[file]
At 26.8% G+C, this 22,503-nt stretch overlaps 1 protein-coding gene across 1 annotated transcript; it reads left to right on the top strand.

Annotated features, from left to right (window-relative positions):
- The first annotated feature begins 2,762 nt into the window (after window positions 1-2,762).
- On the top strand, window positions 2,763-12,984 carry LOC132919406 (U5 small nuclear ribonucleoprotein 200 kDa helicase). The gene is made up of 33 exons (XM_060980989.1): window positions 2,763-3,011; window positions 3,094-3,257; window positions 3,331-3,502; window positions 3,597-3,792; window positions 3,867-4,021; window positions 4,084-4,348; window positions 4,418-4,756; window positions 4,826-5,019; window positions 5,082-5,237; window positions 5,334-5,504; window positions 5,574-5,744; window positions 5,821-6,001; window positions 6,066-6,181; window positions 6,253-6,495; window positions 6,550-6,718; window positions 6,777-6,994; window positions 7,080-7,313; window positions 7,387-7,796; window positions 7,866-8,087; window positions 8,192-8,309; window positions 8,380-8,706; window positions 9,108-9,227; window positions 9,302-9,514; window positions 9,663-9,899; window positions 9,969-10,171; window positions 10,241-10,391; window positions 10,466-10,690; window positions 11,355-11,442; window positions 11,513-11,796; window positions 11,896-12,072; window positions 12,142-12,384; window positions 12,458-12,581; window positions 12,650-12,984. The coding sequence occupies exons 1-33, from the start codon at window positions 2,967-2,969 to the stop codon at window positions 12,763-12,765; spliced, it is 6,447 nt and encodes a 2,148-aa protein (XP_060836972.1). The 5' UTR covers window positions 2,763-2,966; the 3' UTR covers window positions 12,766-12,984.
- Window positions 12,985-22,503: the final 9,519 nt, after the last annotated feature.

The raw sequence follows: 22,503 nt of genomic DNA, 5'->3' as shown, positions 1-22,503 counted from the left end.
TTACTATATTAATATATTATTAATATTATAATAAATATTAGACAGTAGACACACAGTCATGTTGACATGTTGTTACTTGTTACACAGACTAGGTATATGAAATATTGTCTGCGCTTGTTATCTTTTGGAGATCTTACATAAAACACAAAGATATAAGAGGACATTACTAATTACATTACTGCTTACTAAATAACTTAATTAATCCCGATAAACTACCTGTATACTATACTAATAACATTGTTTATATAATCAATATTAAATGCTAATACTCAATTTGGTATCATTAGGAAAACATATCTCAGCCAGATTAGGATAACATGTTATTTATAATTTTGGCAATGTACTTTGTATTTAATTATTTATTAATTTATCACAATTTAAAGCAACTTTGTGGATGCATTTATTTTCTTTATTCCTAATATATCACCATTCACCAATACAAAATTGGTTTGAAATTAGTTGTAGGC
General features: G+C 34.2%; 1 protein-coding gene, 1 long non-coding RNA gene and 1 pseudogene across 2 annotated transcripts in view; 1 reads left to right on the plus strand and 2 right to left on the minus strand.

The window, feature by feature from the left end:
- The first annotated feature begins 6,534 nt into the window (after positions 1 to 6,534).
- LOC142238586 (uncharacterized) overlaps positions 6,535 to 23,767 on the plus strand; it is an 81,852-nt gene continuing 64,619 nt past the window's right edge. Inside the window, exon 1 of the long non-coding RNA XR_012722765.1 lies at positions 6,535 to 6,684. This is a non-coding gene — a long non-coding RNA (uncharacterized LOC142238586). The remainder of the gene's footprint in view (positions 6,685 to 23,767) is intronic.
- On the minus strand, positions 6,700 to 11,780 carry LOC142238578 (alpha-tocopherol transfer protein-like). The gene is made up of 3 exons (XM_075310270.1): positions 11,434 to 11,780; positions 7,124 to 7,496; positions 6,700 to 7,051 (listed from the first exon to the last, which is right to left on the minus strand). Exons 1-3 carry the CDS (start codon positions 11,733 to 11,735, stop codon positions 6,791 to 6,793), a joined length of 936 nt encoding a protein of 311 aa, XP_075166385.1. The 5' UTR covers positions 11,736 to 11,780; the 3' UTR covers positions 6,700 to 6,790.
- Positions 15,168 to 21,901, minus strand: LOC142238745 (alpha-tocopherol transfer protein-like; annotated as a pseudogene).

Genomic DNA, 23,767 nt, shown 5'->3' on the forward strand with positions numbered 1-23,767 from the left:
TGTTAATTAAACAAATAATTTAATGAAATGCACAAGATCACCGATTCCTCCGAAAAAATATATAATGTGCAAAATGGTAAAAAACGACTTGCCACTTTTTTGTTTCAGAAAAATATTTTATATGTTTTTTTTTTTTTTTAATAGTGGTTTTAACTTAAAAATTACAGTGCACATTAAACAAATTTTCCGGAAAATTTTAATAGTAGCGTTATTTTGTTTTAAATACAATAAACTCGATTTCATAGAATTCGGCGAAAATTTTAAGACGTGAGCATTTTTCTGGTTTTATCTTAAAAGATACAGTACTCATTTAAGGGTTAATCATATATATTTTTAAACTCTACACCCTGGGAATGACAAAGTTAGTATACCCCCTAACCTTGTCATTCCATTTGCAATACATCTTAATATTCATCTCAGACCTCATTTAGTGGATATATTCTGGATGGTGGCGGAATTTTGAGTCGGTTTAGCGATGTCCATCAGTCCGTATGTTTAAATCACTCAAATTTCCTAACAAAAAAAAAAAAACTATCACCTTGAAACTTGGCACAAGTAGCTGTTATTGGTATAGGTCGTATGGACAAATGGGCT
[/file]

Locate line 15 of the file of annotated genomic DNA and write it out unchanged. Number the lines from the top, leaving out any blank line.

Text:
TGTTAATTAAACAAATAATTTAATGAAATGCACAAGATCACCGATTCCTCCGAAAAAATATATAATGTGCAAAATGGTAAAAAACGACTTGCCACTTTTTTGTTTCAGAAAAATATTTTATATGTTTTTTTTTTTTTTTAATAGTGGTTTTAACTTAAAAATTACAGTGCACATTAAACAAATTTTCCGGAAAATTTTAATAGTAGCGTTATTTTGTTTTAAATACAATAAACTCGATTTCATAGAATTCGGCGAAAATTTTAAGACGTGAGCATTTTTCTGGTTTTATCTTAAAAGATACAGTACTCATTTAAGGGTTAATCATATATATTTTTAAACTCTACACCCTGGGAATGACAAAGTTAGTATACCCCCTAACCTTGTCATTCCATTTGCAATACATCTTAATATTCATCTCAGACCTCATTTAGTGGATATATTCTGGATGGTGGCGGAATTTTGAGTCGGTTTAGCGATGTCCATCAGTCCGTATGTTTAAATCACTCAAATTTCCTAACAAAAAAAAAAAAACTATCACCTTGAAACTTGGCACAAGTAGCTGTTATTGGTATAGGTCGTATGGACAAATGGGCT